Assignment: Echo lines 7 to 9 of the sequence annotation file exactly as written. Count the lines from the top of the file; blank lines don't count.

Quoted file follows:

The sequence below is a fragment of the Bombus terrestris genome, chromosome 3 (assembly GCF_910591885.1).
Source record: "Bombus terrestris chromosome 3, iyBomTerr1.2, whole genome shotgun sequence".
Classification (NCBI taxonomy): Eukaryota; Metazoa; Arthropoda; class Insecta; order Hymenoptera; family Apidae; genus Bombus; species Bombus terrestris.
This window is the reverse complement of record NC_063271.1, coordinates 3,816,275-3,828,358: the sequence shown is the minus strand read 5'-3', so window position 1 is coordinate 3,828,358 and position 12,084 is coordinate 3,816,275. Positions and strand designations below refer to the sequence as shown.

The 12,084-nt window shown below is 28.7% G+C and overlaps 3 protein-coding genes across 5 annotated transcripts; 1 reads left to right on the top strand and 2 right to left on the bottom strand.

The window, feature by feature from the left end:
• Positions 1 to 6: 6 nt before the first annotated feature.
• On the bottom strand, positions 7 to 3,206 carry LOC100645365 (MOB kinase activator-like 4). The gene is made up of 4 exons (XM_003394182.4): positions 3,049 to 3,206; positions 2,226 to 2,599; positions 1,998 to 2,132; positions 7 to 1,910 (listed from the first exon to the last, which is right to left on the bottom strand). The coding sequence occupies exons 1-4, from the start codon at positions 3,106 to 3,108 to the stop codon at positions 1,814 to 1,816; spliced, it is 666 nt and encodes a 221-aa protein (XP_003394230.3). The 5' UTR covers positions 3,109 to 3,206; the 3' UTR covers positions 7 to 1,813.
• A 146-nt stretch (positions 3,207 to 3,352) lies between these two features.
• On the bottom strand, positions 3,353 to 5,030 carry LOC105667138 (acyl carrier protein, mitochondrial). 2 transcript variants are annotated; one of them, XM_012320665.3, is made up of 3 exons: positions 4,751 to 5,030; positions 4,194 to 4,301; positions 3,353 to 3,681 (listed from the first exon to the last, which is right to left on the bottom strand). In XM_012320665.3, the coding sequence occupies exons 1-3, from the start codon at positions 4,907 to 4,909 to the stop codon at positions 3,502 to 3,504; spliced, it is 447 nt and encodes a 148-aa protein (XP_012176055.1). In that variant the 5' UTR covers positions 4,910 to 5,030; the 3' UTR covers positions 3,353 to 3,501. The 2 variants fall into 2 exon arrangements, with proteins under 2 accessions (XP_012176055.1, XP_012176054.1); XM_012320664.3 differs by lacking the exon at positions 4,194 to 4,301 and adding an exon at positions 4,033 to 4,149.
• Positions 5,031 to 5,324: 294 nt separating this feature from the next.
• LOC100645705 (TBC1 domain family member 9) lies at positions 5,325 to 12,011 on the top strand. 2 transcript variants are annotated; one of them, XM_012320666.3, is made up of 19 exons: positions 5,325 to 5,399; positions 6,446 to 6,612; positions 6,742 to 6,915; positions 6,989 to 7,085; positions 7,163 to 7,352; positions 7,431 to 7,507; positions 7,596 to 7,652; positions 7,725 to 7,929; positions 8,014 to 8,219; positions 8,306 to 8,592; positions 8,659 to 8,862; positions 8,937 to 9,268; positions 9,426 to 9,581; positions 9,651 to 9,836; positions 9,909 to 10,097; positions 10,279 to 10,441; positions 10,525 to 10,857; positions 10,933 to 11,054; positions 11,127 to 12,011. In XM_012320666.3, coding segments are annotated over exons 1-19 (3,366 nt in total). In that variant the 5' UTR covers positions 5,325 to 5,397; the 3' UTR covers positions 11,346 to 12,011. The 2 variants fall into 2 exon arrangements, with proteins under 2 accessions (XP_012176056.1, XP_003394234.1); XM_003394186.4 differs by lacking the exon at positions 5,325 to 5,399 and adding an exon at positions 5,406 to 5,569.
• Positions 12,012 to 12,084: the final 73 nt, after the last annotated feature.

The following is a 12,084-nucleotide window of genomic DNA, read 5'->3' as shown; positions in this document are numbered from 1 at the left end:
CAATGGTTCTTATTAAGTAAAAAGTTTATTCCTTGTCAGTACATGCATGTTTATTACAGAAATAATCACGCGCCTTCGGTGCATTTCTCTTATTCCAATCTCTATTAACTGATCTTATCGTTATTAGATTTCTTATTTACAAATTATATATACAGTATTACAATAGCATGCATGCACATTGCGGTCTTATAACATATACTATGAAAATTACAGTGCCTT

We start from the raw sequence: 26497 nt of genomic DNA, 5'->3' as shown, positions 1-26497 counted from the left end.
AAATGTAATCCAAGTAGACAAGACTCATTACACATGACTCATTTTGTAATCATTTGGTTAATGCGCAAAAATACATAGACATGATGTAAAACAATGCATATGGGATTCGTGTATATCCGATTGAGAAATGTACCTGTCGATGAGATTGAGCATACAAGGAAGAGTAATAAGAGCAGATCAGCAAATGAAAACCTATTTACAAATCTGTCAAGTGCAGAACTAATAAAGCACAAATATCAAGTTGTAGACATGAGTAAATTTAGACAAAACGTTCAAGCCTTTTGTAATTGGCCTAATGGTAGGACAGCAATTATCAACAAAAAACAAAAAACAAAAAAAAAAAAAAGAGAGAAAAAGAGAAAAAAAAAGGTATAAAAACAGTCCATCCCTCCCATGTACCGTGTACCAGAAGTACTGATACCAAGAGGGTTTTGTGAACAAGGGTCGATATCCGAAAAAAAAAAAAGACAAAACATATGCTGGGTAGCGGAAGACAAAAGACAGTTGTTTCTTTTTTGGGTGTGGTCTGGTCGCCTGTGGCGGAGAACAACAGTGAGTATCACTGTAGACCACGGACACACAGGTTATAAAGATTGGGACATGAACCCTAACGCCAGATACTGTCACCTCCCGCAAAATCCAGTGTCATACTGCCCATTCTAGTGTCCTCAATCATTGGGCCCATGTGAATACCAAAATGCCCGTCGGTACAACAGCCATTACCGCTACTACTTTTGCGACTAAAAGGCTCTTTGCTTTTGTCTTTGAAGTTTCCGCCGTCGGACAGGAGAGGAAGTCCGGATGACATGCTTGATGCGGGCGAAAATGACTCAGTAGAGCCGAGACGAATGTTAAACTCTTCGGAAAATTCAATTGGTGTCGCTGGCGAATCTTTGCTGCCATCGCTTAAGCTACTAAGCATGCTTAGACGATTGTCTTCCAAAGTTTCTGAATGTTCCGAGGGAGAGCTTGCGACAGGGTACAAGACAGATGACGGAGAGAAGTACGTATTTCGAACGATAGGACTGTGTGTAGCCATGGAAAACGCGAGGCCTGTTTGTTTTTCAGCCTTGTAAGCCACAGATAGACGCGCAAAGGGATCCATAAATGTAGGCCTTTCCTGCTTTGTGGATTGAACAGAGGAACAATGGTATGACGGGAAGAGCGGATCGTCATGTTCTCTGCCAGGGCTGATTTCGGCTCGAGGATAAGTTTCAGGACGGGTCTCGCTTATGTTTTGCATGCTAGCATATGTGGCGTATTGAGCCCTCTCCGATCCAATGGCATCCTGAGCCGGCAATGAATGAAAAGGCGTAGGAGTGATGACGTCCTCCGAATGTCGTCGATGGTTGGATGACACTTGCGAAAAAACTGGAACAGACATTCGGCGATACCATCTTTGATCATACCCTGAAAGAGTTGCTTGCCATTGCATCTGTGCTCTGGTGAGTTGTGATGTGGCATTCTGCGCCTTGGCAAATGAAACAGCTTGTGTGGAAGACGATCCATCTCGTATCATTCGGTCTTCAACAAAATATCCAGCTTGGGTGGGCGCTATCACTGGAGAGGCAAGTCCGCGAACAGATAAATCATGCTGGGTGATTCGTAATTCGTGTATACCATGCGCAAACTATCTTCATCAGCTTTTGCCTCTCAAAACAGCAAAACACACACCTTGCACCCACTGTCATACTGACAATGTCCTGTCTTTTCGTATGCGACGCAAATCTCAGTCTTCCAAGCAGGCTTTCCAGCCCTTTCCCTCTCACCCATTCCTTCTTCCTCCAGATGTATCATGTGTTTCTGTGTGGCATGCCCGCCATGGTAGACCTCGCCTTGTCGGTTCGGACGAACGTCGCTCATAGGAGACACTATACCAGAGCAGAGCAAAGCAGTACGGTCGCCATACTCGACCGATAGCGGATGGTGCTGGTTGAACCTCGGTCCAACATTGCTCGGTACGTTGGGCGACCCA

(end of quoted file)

• Positions 1 to 6: 6 nt before the first annotated feature.
• On the bottom strand, positions 7 to 3,206 carry LOC100645365 (MOB kinase activator-like 4). The gene is made up of 4 exons (XM_003394182.4): positions 3,049 to 3,206; positions 2,226 to 2,599; positions 1,998 to 2,132; positions 7 to 1,910 (listed from the first exon to the last, which is right to left on the bottom strand). The coding sequence occupies exons 1-4, from the start codon at positions 3,106 to 3,108 to the stop codon at positions 1,814 to 1,816; spliced, it is 666 nt and encodes a 221-aa protein (XP_003394230.3). The 5' UTR covers positions 3,109 to 3,206; the 3' UTR covers positions 7 to 1,813.
• A 146-nt stretch (positions 3,207 to 3,352) lies between these two features.